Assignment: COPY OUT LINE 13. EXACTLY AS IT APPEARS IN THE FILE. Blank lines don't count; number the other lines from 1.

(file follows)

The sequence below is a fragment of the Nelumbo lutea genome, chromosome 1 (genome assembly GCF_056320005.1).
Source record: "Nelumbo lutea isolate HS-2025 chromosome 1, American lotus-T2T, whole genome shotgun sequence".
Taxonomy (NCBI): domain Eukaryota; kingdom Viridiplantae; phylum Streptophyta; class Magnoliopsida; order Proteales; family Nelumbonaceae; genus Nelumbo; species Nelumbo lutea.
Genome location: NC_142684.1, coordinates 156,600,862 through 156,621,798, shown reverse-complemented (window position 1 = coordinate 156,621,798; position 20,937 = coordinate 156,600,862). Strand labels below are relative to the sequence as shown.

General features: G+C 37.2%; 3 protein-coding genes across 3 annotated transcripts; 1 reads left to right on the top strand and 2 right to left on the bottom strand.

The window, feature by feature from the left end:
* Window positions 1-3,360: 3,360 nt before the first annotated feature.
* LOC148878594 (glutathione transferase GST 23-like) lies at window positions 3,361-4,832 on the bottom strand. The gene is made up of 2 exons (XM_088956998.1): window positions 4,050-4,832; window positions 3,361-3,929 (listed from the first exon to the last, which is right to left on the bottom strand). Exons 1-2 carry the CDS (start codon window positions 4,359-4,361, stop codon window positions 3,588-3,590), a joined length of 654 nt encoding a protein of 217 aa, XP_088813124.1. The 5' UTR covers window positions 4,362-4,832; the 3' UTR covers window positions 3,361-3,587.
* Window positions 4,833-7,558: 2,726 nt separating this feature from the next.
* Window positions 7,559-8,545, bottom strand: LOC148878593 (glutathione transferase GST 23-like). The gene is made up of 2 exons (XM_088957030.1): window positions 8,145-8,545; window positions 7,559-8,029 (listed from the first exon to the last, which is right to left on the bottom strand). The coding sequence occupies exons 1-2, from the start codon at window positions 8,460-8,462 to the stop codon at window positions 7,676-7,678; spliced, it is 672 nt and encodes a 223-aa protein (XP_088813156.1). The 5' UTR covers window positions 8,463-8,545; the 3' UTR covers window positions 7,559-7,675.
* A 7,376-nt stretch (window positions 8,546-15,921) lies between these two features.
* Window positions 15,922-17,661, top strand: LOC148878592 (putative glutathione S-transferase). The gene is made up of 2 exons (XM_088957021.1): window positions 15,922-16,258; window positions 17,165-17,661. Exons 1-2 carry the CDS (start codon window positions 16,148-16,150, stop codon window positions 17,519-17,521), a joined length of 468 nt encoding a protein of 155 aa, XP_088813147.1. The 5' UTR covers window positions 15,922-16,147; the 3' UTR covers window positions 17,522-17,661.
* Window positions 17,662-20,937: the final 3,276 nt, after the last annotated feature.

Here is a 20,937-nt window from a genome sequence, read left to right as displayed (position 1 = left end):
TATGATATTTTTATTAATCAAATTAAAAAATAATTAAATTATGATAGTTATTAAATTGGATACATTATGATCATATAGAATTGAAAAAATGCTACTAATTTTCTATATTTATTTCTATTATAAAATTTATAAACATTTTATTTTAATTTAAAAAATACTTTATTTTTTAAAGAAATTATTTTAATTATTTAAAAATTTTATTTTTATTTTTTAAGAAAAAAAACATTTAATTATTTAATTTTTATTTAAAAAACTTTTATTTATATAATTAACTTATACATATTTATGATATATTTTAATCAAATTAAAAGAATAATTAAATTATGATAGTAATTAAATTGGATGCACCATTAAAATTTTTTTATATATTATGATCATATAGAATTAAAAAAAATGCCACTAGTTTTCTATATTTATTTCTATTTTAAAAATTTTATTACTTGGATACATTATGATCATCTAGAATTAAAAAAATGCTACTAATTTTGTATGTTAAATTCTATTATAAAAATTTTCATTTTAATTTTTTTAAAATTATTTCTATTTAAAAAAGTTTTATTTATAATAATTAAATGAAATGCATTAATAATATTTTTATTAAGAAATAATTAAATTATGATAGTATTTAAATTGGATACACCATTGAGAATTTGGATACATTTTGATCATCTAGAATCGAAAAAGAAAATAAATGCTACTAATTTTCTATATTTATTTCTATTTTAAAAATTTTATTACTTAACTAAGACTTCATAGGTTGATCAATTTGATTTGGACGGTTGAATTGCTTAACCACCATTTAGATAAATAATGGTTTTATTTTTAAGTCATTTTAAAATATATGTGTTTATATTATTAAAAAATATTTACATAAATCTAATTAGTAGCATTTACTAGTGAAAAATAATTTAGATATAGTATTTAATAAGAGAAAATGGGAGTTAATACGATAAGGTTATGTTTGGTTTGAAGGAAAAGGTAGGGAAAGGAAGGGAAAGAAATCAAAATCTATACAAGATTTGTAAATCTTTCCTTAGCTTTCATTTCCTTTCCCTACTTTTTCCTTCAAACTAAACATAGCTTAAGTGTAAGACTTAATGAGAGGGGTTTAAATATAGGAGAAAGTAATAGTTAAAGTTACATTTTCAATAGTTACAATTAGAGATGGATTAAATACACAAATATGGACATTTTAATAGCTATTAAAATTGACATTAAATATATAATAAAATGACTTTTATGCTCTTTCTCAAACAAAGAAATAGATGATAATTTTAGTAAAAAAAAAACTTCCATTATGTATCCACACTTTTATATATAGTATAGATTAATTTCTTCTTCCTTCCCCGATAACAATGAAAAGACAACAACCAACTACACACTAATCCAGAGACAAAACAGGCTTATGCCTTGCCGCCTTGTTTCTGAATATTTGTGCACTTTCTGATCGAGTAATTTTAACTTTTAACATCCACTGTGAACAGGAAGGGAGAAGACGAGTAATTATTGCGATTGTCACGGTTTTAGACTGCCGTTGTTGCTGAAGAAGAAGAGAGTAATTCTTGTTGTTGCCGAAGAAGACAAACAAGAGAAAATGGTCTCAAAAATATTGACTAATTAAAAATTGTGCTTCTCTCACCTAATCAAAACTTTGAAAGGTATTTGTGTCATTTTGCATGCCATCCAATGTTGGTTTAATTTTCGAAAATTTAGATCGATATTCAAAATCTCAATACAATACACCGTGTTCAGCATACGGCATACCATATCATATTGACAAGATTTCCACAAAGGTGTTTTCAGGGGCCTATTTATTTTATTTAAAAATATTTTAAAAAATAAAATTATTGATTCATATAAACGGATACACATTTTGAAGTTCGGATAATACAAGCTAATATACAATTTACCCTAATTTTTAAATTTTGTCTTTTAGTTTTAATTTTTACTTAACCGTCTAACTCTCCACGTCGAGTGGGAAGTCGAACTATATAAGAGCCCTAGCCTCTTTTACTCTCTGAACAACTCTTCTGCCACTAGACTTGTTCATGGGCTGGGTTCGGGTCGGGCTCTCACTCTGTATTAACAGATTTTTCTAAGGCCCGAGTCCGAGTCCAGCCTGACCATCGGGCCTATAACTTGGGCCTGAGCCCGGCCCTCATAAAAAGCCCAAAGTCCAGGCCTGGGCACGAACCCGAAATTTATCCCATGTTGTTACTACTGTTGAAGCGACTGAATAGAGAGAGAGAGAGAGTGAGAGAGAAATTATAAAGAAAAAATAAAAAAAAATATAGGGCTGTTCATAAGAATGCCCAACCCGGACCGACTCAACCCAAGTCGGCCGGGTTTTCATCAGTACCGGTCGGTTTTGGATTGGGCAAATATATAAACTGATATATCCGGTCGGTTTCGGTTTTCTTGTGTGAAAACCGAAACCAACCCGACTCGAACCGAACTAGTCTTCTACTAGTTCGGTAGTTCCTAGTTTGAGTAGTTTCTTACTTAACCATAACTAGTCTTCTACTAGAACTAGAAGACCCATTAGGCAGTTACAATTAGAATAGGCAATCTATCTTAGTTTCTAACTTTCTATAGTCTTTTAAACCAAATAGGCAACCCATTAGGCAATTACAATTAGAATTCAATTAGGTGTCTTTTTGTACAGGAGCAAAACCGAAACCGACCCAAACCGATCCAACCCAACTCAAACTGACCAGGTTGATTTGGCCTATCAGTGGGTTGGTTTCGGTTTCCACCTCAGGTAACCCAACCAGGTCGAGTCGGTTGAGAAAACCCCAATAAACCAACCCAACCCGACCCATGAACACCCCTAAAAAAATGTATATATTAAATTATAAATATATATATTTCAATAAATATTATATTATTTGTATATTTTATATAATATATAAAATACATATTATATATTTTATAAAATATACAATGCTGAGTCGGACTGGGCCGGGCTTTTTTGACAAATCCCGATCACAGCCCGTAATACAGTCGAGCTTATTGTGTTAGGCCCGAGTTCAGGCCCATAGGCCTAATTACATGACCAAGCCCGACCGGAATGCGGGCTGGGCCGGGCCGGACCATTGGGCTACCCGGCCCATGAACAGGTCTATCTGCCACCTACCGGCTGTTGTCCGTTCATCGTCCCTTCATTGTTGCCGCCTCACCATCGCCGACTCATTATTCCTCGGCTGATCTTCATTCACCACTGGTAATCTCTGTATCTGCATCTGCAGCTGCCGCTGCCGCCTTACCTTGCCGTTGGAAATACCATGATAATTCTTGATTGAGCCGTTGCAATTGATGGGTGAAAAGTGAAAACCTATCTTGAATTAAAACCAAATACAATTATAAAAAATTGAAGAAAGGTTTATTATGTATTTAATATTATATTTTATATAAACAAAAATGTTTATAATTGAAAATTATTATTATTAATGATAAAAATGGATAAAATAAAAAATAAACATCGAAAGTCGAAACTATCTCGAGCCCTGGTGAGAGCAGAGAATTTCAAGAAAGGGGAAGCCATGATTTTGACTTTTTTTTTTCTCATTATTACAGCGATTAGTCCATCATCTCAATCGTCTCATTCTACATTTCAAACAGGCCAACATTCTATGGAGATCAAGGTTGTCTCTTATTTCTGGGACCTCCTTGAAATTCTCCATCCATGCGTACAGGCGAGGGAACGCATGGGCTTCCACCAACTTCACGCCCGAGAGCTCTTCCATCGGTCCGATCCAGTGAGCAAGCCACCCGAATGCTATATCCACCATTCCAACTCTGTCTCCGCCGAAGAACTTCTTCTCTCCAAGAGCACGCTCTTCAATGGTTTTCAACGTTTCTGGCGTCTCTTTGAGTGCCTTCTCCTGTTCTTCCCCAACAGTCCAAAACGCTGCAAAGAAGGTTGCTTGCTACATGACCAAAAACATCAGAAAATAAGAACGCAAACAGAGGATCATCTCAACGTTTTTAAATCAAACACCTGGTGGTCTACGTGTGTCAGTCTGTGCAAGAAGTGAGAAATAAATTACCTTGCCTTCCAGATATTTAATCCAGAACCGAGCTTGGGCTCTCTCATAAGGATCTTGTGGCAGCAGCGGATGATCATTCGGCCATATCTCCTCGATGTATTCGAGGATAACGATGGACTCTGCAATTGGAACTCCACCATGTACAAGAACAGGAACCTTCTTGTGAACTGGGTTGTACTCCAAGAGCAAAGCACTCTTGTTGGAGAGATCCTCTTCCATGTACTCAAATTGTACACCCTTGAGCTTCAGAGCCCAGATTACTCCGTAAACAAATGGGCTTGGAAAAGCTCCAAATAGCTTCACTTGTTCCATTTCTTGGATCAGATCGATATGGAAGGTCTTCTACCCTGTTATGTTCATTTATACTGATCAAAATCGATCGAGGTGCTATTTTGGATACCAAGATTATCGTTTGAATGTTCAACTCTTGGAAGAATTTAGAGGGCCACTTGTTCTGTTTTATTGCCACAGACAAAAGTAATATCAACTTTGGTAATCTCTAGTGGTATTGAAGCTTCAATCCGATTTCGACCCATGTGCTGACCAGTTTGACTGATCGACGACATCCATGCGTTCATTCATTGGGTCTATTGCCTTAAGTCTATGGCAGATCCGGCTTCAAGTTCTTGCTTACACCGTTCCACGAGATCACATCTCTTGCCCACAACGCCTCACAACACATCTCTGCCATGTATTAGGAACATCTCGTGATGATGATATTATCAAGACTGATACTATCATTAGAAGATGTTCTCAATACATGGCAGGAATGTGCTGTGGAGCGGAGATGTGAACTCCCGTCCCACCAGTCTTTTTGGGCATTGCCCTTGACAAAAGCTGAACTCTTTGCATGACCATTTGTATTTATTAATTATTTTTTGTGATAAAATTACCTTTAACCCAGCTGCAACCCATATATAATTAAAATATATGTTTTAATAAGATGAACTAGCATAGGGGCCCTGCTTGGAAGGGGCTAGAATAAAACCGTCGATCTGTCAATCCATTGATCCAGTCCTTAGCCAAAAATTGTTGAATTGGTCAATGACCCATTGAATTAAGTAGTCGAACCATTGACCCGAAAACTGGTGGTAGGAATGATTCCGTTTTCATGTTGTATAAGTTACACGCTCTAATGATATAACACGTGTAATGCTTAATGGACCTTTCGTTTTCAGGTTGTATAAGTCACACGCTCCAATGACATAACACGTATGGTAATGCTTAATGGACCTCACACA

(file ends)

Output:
* Window positions 17,662-20,937: the final 3,276 nt, after the last annotated feature.